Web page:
In late 2014, I invited artist, comedian, and filmmaker Alan Resnick to be a visiting artist in Humor and the Abject at BHQFU. Resnick is a member of storied Baltimore artist collective Wham City, and also a founding member its sub-collective, Wham City Comedy, with comedians Robby Rackleff and Ben O'Brien. Along with artists Dina Kelberman and Cricket Arrison, the Wham City Comedy boys also run a production company, AB Video Solutions, that has created work for IFC and Super Deluxe. They've also made music videos for groups including Dan Deacon, Beach House, Wye Oak, and Lower Dens. Various members of AB Video Solutions have collaborated on two of the most viral and notorious Adult Swim pieces ever, Unedited Footage of a Bear (2014) and This House Has People In It (2016). And if that's not enough, Wham City Comedy often goes on tour around the United States. Needless to say, Resnick is a terribly busy guy, and I was surprised and extremely thankful when he agreed to pay my class a visit for our final session of the semester.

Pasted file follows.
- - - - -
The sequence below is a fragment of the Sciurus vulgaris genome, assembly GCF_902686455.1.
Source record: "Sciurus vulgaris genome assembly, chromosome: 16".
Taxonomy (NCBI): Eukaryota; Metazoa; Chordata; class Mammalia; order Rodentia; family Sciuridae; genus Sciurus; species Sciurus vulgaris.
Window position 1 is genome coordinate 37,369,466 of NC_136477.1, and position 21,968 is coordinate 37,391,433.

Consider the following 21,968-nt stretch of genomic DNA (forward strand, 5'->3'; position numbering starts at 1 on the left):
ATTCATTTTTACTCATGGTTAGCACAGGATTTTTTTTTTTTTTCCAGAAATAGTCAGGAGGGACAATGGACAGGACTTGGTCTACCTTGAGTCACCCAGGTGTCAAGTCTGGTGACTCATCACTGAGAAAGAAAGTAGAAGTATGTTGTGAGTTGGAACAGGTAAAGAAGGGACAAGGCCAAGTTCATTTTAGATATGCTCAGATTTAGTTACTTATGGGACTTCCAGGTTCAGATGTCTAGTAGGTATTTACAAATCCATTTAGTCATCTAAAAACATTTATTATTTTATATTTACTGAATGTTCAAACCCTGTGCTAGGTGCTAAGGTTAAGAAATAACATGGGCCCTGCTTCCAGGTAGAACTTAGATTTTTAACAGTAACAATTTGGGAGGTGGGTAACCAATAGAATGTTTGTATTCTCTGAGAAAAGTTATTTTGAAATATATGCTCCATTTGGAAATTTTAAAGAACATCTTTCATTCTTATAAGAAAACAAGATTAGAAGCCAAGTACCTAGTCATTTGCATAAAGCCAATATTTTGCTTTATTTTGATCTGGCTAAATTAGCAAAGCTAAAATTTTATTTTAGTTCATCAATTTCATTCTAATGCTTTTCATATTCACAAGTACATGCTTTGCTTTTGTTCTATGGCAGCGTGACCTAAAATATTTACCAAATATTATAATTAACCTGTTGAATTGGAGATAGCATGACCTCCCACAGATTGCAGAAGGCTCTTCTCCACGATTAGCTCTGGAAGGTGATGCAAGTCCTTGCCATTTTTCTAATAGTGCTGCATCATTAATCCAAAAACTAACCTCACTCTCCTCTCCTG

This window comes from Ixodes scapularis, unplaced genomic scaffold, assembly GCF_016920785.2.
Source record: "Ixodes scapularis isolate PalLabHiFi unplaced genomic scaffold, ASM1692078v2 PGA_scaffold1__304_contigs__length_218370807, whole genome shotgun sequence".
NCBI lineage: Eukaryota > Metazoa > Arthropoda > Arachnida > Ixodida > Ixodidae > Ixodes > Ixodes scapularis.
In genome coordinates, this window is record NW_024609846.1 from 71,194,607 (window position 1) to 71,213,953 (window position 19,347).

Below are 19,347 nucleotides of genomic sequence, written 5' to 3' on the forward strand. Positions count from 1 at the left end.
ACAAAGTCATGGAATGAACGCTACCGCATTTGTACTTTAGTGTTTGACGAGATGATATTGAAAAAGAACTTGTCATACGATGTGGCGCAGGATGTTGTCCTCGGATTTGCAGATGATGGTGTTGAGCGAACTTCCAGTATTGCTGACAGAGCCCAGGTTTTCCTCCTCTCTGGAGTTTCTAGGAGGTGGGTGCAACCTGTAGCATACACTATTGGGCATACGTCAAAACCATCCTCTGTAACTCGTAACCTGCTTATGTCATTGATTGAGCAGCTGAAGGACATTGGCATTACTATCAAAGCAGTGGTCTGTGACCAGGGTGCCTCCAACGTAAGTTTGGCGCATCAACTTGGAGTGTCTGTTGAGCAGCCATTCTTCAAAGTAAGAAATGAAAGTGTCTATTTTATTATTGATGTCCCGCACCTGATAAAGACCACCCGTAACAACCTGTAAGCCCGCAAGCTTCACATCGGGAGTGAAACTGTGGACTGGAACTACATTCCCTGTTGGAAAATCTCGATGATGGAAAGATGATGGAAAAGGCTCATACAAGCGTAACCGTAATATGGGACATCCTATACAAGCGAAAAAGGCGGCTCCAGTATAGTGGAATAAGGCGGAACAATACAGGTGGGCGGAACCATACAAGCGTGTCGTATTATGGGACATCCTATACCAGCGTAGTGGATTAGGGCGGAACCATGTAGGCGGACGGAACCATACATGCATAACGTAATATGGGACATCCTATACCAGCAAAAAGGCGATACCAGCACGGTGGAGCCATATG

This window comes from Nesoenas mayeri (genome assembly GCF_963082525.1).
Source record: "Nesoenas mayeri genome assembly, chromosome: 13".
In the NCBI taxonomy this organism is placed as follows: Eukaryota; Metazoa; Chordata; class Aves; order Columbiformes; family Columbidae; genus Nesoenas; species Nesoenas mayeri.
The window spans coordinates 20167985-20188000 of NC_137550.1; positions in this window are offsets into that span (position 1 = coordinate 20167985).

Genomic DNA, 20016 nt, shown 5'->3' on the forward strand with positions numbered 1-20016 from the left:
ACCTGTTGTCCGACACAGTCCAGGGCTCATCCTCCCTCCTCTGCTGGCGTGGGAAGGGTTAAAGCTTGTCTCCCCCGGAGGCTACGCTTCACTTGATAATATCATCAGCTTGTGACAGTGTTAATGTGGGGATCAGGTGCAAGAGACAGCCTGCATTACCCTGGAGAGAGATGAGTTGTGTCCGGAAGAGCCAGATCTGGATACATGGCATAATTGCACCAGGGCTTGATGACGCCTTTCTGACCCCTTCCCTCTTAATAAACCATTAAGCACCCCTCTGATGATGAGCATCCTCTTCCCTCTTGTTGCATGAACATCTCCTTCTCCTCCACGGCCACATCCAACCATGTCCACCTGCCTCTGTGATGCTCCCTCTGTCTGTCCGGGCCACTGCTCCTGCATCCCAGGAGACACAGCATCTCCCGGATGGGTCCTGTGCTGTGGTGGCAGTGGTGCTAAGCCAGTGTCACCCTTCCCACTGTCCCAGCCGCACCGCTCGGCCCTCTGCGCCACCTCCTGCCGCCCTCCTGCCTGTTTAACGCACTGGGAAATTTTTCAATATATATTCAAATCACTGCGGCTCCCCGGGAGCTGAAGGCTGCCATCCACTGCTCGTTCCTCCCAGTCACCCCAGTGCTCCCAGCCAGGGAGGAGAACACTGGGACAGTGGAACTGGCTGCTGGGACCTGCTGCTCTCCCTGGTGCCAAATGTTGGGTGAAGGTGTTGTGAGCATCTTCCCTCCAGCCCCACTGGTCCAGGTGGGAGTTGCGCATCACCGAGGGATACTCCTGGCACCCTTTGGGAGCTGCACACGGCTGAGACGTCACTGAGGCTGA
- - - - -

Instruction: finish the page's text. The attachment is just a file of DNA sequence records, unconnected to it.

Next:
He came up from Baltimore via bus with Kelberman and hung out for a couple of days, meeting students and giving an incredible artist talk in class. The first night that he was in town, we threw what amounted to a marathon screening of the entire alantutorial oeuvre, his wildly popular YouTube series. It took something like three hours--with necessary emotional breaks--to get through the entire narrative arc, during which "Alan" goes from extremely amateur tutorial uploader to manic kidnap victim and beyond. Resnick and Kleberman most hung out in the back room; he couldn't sit through the whole thing. I asked him if, when he started uploading the initially goofy series, he was intending to produce a dense metafiction. Resnick's response was respectful, but short. "I avoid talking too much about that," he said. "But the short answer is no."
Here's an example of one of the earlier, less pathos-riddled episodes, for the uninitiated:
Check out the alantutorial YouTube channel for get the entire story. The following evening was our formal class session. I must note that we were also privileged to have comedian Liza Dye join us via Skype for a short talk. Support Liza Dye's comedy, or you're a ghoul. Her scathing Beyoncé impressions have regularly earned her the ire of the Beyhive.